The original donations of Ross’ papers were processed in 2001, and include correspondence, flyers, news clippings, photographs, reports, research files, manuscripts, and an oral history interview with Ross. These materials pertain to labor, politics, twentieth century social issues, Ross’ political campaigns, and coal mining.
To compliment the papers, Jane Ross Davis, daughter of M. H. Ross, has generously donated a collection of family oral histories and a collection of labor and folk song books that belonged to her father.
Thirty-five family oral histories were conducted with Lillie Mulkey West and family between 1969 and 1978. Lillie Mulkey West, the mother-in-law of M. H. Ross, was a fourth generation North Georgian and an early ballad singer and worker-musician. In his book, Roots of a Region, GSU Professor John A. Burrison describes Lillie as:
…a singer, quilter, and family herbal doctor…she was a true traditionalist, but something in her genes or upbringing (perhaps that independent spirit said to be a trait of mountain folk) made her unconventional, too: she read the New York Times under a huge magnifying glass, didn’t share many of her neighbors’ and kinfolks’ superstitions (but enjoyed talking about them), and reared some very progressive offspring…she had one foot in the past, but the other firmly planted in the modern world.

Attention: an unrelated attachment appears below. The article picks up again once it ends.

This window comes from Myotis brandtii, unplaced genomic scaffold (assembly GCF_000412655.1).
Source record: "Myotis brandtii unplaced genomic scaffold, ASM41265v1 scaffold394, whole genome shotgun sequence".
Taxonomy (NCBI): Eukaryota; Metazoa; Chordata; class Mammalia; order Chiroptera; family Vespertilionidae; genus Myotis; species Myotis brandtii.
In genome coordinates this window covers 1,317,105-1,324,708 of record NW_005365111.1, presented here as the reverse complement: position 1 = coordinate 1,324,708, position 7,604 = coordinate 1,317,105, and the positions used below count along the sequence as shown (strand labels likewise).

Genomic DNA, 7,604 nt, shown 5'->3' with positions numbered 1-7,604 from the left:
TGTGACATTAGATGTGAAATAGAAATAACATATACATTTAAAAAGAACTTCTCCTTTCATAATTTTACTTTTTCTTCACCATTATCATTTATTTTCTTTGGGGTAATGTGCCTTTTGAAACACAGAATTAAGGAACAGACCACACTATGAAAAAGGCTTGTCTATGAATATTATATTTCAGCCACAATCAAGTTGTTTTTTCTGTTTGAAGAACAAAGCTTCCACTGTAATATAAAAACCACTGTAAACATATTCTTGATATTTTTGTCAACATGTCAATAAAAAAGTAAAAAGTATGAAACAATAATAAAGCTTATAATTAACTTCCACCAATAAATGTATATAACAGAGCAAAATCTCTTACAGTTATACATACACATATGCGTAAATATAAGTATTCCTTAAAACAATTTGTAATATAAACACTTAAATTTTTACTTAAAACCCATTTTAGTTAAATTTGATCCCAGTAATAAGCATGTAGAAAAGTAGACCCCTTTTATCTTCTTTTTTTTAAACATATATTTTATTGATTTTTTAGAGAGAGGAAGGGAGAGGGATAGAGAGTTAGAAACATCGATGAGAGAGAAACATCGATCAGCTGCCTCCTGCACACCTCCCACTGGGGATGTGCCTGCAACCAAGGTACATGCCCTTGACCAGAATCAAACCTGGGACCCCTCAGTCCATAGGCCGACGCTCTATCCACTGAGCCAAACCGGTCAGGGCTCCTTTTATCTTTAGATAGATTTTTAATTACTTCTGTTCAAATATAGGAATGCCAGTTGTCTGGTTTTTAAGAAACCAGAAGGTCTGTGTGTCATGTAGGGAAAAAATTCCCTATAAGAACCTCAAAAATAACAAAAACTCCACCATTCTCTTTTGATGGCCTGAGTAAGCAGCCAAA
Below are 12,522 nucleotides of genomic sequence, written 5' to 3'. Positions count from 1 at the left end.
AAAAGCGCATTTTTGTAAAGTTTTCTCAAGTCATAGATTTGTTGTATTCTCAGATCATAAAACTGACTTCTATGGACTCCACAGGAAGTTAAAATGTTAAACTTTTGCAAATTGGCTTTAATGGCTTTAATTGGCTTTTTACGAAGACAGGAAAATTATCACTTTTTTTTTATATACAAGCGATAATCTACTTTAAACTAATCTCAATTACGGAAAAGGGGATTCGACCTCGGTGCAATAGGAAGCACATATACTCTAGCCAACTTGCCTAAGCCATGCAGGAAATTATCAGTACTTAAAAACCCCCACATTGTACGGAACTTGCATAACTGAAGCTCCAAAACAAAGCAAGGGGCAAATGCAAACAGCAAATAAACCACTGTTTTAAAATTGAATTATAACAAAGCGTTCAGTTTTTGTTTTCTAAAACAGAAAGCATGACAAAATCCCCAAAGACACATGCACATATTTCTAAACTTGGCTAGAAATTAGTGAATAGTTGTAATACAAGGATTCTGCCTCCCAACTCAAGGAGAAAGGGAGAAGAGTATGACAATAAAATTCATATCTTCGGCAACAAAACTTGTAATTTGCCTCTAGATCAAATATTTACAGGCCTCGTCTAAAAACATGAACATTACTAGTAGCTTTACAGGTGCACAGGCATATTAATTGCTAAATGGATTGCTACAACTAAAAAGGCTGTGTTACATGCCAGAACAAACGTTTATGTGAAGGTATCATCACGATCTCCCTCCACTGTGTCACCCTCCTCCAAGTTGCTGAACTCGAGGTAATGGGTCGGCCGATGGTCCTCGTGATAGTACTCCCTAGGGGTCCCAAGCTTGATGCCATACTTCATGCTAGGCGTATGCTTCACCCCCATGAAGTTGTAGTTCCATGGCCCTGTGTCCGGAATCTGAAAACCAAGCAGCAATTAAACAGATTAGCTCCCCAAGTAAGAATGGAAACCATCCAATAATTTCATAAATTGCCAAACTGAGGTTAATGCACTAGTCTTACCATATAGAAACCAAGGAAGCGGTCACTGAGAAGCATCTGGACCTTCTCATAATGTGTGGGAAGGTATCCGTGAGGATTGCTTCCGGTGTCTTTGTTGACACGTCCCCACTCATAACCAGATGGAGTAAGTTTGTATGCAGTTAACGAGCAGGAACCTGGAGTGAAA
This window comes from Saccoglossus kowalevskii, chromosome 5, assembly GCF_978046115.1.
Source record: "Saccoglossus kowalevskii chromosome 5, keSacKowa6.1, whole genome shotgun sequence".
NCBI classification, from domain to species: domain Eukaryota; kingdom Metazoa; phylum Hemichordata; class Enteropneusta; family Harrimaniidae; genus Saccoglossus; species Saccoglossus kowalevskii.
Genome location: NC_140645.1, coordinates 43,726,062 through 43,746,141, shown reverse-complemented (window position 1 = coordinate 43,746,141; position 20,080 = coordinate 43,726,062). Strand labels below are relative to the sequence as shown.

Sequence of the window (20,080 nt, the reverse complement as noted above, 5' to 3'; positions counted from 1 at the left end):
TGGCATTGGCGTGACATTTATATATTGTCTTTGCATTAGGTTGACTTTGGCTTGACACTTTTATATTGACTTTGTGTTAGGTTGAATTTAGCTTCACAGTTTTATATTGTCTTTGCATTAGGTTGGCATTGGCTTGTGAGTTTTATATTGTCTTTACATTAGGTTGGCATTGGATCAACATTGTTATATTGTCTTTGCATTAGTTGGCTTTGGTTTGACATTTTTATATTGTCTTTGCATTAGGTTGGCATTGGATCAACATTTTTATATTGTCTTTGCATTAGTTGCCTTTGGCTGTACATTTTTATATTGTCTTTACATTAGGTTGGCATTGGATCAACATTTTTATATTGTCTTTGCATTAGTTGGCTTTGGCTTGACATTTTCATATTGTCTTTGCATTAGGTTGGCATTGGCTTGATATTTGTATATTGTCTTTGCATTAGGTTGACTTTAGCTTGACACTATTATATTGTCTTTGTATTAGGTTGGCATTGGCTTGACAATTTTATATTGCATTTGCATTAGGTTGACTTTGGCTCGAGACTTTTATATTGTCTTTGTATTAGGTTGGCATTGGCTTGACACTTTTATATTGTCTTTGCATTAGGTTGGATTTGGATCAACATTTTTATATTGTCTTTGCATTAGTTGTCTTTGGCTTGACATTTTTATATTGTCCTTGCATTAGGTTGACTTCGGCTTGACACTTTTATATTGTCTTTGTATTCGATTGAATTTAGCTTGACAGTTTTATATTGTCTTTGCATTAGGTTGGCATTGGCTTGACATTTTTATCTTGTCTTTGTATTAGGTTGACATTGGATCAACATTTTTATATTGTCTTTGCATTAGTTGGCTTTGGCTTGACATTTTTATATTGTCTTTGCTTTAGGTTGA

The family oral histories and labor and folk song books are now available for research.
The Southern Labor Archives is part of the Special Collections and Archives Department of the GSU Library. Questions about the M. H. Ross Collection or the Southern Labor Archives should be directed to Traci JoLeigh Drummond at 404.413.2880 or at email@example.com.